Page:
JW: In your paper on promoting autonomy in language acquirers you wrote, 

"Here is a suggestion for the motivated beginner, based on my experience and what others have told me: Buy or borrow about ten beginning textbooks in the target language, based on traditional, grammar-translation methodology. Read the reading passages that are part of each chapter, glancing at the vocabulary and grammar sections only when necessary to make the passage comprehensible. Don’t try to remember the specific vocabulary and grammar; just use them as a means of understanding the passage when the text itself is insufficient. "

This is what we have done with our materials, only we have brought it all together and published it in a modular 20 lessons per level format (so no progressive syllabus claims!).

Prof. Krashen: I think what I am saying is quite different. I suggest getting some use out of the crappy materials that are out there already, and using them as a means of getting comprehensible input, when nothing else is around. And I recommended glancing at vocabulary and grammar stuff JUST to make the input more comprehensible, not as focus on form. Some of your exercises are clearly focus on form. 

JW: EOT exercises and readings are there to help the user prepare mentally for the speaking task that we both seem to agree will help them enormously. They are there for reassurance and psychological support (i.e. to lower the filter), to provide an interesting topic that is easy to expand upon in conversation, and to aid short term recall of key language so that anything the user might feel unsure of prior to doing the speaking task and which might impede meaning is taken care of so that they have the confidence to do the task. The speaking task is the be all and end all of EOT lessons. Without it, I agree, we would be wasting people's time, like most of the other publishers.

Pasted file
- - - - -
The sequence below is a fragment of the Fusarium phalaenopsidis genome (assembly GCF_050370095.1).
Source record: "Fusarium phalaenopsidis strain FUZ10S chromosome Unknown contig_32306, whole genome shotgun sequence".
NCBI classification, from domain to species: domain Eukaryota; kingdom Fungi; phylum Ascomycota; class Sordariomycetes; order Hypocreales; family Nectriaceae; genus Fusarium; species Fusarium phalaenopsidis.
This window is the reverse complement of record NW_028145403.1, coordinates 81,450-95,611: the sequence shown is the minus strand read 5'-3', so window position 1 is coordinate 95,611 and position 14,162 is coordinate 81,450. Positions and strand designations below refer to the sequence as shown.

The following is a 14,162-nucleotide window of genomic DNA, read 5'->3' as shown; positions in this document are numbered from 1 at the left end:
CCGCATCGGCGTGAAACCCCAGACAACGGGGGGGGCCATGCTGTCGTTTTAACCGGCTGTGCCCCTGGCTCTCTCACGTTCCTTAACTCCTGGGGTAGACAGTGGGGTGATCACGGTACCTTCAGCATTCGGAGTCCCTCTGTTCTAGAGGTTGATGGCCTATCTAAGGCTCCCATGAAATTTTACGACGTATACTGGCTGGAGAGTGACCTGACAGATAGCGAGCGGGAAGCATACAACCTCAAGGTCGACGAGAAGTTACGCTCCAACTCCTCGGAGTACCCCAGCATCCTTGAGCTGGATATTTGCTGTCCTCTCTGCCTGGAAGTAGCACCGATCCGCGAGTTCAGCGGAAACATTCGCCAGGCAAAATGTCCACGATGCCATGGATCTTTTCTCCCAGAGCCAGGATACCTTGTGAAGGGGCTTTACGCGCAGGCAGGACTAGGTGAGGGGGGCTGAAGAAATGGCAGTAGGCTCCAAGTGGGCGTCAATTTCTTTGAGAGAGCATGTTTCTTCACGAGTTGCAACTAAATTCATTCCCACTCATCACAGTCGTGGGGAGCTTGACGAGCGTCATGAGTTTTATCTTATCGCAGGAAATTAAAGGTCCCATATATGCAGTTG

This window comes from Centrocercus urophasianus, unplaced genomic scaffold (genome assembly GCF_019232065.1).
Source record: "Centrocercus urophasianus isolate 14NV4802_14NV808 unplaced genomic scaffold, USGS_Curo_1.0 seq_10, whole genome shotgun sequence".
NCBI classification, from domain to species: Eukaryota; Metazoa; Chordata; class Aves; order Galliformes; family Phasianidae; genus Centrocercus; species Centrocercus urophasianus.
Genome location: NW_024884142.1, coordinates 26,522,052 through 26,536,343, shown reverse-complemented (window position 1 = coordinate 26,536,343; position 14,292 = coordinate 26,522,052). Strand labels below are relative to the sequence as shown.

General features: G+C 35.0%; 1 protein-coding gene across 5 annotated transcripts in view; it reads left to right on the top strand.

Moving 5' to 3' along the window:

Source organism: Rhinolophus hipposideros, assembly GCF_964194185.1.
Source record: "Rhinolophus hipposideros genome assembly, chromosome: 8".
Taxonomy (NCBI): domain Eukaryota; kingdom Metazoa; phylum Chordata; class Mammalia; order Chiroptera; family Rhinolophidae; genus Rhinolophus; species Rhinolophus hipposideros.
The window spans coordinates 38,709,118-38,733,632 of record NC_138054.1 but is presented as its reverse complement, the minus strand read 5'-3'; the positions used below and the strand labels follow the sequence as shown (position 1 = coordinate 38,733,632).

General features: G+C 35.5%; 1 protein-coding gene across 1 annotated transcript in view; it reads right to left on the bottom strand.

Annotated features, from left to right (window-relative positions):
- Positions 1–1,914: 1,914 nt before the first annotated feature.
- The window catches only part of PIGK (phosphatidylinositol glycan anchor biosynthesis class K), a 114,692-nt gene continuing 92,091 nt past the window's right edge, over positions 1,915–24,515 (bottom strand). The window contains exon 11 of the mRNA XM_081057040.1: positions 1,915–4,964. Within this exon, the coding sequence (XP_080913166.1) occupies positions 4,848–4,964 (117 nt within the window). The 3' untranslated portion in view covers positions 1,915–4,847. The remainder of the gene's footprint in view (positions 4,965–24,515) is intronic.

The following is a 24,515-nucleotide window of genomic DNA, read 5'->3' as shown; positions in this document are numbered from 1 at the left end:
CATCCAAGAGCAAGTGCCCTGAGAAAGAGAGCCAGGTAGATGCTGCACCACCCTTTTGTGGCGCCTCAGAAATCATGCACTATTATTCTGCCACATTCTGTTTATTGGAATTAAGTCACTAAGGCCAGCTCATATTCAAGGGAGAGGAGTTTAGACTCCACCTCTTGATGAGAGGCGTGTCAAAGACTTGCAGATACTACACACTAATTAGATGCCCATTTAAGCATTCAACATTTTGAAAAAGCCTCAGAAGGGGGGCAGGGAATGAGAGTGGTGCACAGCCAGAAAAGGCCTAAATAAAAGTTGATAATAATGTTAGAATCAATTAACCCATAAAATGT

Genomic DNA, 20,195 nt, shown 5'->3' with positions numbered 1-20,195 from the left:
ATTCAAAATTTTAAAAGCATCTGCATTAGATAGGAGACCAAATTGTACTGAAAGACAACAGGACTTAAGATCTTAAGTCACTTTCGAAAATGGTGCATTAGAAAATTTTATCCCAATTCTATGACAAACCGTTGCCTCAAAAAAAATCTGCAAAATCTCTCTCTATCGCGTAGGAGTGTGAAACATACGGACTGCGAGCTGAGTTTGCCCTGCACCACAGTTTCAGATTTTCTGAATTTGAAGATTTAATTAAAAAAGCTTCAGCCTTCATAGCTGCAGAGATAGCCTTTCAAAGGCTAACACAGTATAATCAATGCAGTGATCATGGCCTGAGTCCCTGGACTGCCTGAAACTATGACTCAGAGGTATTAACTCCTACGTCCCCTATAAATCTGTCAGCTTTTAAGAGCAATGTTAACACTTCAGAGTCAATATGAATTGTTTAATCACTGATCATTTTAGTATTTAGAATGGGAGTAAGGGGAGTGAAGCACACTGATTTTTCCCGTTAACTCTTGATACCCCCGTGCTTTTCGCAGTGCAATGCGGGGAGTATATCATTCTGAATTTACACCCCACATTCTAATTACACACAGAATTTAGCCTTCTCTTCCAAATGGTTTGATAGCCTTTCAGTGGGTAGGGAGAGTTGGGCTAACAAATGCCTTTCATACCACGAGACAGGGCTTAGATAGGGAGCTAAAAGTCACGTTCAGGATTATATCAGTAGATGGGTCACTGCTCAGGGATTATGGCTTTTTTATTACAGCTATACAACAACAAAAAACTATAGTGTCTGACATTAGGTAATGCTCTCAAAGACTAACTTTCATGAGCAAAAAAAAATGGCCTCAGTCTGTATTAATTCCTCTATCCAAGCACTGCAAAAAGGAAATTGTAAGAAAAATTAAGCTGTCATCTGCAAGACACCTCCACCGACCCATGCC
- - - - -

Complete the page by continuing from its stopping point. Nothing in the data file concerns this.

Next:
BUT we are using the exercises in the way they should be used, as short term aids to facilitating rich comprehensible input via conversations.

Prof. Krashen: And I still maintain there are better ways of doing this: Providing transparent/highly comprehensible texts. Lots and lots of them. [JW Note: But this is not very practical in a finite classroom experience and would not get them where we want them with the speaking task within the time we have to achieve it] 

JW: Autonomy is desirable, if not inevitable, when learners use our materials. That's why we created self-study materials, why we publish our rationale and some tools to help them meet people to talk to. So I agree, that language teaching does not need repeat business.